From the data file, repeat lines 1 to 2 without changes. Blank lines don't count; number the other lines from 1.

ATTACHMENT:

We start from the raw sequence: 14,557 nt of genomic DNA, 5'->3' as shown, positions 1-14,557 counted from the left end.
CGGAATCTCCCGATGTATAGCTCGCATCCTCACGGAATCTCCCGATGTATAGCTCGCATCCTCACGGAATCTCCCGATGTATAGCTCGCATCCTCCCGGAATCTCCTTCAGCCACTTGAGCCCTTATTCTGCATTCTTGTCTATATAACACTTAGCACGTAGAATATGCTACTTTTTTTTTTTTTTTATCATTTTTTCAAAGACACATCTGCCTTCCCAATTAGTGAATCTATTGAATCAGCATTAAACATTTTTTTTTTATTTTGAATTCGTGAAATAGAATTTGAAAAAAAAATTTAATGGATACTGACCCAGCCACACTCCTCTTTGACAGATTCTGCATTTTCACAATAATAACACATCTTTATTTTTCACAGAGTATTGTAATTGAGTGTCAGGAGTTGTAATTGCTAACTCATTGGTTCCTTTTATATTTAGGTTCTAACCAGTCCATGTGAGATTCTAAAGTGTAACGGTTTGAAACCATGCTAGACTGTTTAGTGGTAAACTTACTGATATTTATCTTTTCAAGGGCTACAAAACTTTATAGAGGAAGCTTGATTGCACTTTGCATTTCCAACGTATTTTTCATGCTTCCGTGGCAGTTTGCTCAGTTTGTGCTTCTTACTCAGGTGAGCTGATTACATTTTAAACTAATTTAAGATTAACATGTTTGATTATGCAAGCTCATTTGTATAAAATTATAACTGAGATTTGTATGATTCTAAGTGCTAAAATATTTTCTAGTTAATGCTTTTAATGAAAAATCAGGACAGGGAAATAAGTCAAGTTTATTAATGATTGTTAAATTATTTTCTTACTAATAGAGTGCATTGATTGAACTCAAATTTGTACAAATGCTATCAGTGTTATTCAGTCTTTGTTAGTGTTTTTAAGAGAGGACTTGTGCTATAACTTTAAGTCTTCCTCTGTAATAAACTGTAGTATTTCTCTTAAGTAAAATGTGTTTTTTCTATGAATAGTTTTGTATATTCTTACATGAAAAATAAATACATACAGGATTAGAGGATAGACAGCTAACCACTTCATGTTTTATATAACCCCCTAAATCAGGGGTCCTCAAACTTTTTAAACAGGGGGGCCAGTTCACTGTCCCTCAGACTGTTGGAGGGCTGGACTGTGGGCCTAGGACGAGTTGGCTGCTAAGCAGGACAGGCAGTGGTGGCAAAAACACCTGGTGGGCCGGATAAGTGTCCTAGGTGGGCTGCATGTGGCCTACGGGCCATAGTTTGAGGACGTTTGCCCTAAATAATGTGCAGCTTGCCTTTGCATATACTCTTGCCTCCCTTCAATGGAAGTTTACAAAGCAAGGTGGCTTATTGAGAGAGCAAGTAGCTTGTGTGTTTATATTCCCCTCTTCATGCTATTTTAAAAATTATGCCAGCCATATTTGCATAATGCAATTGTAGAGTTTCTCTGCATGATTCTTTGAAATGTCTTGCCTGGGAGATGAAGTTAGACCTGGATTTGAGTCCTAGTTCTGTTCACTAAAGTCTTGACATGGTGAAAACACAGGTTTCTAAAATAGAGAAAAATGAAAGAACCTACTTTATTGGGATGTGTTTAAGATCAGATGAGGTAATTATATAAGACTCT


We start from the raw sequence: 14,557 nt of genomic DNA, 5'->3' as shown, positions 1-14,557 counted from the left end.
CGGAATCTCCCGATGTATAGCTCGCATCCTCACGGAATCTCCCGATGTATAGCTCGCATCCTCACGGAATCTCCCGATGTATAGCTCGCATCCTCCCGGAATCTCCTTCAGCCACTTGAGCCCTTATTCTGCATTCTTGTCTATATAACACTTAGCACGTAGAATATGCTACTTTTTTTTTTTTTTTATCATTTTTTCAAAGACACATCTGCCTTCCCAATTAGTGAATCTATTGAATCAGCATTAAACATTTTTTTTTTATTTTGAATTCGTGAAATAGAATTTGAAAAAAAAATTTAATGGATACTGACCCAGCCACACTCCTCTTTGACAGATTCTGCATTTTCACAATAATAACACATCTTTATTTTTCACAGAGTATTGTAATTGAGTGTCAGGAGTTGTAATTGCTAACTCATTGGTTCCTTTTATATTTAGGTTCTAACCAGTCCATGTGAGATTCTAAAGTGTAACGGTTTGAAACCATGCTAGACTGTTTAGTGGTAAACTTACTGATATTTATCTTTTCAAGGGCTACAAAACTTTATAGAGGAAGCTTGATTGCACTTTGCATTTCCAACGTATTTTTCATGCTTCCGTGGCAGTTTGCTCAGTTTGTGCTTCTTACTCAGGTGAGCTGATTACATTTTAAACTAATTTAAGATTAACATGTTTGATTATGCAAGCTCATTTGTATAAAATTATAACTGAGATTTGTATGATTCTAAGTGCTAAAATATTTTCTAGTTAATGCTTTTAATGAAAAATCAGGACAGGGAAATAAGTCAAGTTTATTAATGATTGTTAAATTATTTTCTTACTAATAGAGTGCATTGATTGAACTCAAATTTGTACAAATGCTATCAGTGTTATTCAGTCTTTGTTAGTGTTTTTAAGAGAGGACTTGTGCTATAACTTTAAGTCTTCCTCTGTAATAAACTGTAGTATTTCTCTTAAGTAAAATGTGTTTTTTCTATGAATAGTTTTGTATATTCTTACATGAAAAATAAATACATACAGGATTAGAGGATAGACAGCTAACCACTTCATGTTTTATATAACCCCCTAAATCAGGGGTCCTCAAACTTTTTAAACAGGGGGGCCAGTTCACTGTCCCTCAGACTGTTGGAGGGCTGGACTGTGGGCCTAGGACGAGTTGGCTGCTAAGCAGGACAGGCAGTGGTGGCAAAAACACCTGGTGGGCCGGATAAGTGTCCTAGGTGGGCTGCATGTGGCCTACGGGCCATAGTTTGAGGACGTTTGCCCTAAATAATGTGCAGCTTGCCTTTGCATATACTCTTGCCTCCCTTCAATGGAAGTTTACAAAGCAAGGTGGCTTATTGAGAGAGCAAGTAGCTTGTGTGTTTATATTCCCCTCTTCATGCTATTTTAAAAATTATGCCAGCCATATTTGCATAATGCAATTGTAGAGTTTCTCTGCATGATTCTTTGAAATGTCTTGCCTGGGAGATGAAGTTAGACCTGGATTTGAGTCCTAGTTCTGTTCACTAAAGTCTTGACATGGTGAAAACACAGGTTTCTAAAATAGAGAAAAATGAAAGAACCTACTTTATTGGGATGTGTTTAAGATCAGATGAGGTAATTATATAAGACTCT